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Forget About What a Price Should Be

“Should” is a verb used to say or ask what is the correct thing to do.

This is dangerous – thinking about the value of service as if it was a math problem, with only a single correct answer. Because even when all the factors of production have been calculated, there are also authority, experience, scarcity, urgency, image, convenience, original thought, and so on could that often contribute to the value, and therefore could, justifiably, be priced in._

The key would here is “could”, a verb used to talk about what someone or something was able or allowed to do. Inherently, the “could” framework is more aligned with the reality of value being an inherently subjective property, with the same price being a _bargain for one client and a ripoff to another.

In contrast, all the pricing formulas I was taught pre-suppose perfect knowledge of both parties, in a closed and controlled system, with no inflation, no immoral urges, or any irrational behavior. With all due respect, for me that’s about as useful as new shoes that would make it possible to walk on water, but only if water was made of stone in that reality. When designing a price, I’m thinking about all of the value-adding elements that could be priced in without pricing out the target markets.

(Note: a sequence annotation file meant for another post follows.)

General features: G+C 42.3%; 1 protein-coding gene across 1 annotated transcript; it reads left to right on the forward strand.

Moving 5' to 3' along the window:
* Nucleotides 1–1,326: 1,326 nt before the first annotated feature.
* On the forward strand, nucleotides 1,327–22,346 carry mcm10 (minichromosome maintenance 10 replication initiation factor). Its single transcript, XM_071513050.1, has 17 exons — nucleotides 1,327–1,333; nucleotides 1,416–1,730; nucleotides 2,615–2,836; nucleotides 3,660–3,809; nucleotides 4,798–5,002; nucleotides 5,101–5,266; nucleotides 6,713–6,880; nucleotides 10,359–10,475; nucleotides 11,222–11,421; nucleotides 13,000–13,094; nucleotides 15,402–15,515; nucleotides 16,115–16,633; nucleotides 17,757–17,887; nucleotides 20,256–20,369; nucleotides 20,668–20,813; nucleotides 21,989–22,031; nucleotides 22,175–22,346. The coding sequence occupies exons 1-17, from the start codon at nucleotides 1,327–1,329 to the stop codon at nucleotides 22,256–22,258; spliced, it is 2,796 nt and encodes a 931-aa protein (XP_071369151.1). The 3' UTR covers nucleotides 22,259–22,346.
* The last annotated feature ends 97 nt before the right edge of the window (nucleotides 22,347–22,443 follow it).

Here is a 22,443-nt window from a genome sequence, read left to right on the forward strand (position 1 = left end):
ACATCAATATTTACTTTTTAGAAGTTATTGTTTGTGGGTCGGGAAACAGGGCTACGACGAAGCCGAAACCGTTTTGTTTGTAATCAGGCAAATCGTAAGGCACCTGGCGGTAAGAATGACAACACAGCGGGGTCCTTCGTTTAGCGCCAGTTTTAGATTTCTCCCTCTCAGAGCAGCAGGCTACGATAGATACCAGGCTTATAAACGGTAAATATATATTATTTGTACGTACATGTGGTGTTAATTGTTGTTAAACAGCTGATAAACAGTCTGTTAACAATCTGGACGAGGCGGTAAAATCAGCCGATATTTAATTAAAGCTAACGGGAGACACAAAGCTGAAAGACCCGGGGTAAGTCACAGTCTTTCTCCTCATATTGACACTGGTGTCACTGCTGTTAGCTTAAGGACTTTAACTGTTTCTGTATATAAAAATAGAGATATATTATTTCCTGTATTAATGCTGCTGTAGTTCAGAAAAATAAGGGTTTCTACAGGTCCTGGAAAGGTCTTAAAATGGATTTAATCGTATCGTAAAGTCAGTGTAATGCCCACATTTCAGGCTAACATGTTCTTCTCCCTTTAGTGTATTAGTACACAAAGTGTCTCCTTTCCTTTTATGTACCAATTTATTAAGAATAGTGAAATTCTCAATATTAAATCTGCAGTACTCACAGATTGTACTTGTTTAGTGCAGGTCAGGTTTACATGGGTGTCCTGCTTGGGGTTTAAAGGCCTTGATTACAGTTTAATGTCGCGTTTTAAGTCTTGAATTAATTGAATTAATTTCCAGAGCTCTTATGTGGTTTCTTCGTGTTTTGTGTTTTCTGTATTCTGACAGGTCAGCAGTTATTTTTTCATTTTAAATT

Let’s forget about finding the (one) “correct” price. Let’s start experimenting in order to find multiple prices that “could” work.

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